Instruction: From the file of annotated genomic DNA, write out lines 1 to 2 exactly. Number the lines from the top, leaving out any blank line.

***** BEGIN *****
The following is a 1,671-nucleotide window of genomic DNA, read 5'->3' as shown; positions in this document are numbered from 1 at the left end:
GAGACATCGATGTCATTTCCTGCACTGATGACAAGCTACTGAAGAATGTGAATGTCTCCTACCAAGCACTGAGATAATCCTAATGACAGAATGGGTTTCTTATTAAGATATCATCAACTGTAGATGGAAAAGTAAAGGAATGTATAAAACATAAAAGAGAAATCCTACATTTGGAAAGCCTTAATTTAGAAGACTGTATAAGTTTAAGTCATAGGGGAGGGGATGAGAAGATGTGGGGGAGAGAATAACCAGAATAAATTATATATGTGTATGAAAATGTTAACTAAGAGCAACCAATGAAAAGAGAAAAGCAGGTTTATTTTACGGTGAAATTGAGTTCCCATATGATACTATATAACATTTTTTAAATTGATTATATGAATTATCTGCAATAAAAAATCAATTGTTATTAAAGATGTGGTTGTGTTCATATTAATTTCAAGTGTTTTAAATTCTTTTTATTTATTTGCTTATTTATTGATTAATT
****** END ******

The following is a 1,671-nucleotide window of genomic DNA, read 5'->3' as shown; positions in this document are numbered from 1 at the left end:
GAGACATCGATGTCATTTCCTGCACTGATGACAAGCTACTGAAGAATGTGAATGTCTCCTACCAAGCACTGAGATAATCCTAATGACAGAATGGGTTTCTTATTAAGATATCATCAACTGTAGATGGAAAAGTAAAGGAATGTATAAAACATAAAAGAGAAATCCTACATTTGGAAAGCCTTAATTTAGAAGACTGTATAAGTTTAAGTCATAGGGGAGGGGATGAGAAGATGTGGGGGAGAGAATAACCAGAATAAATTATATATGTGTATGAAAATGTTAACTAAGAGCAACCAATGAAAAGAGAAAAGCAGGTTTATTTTACGGTGAAATTGAGTTCCCATATGATACTATATAACATTTTTTAAATTGATTATATGAATTATCTGCAATAAAAAATCAATTGTTATTAAAGATGTGGTTGTGTTCATATTAATTTCAAGTGTTTTAAATTCTTTTTATTTATTTGCTTATTTATTGATTAATT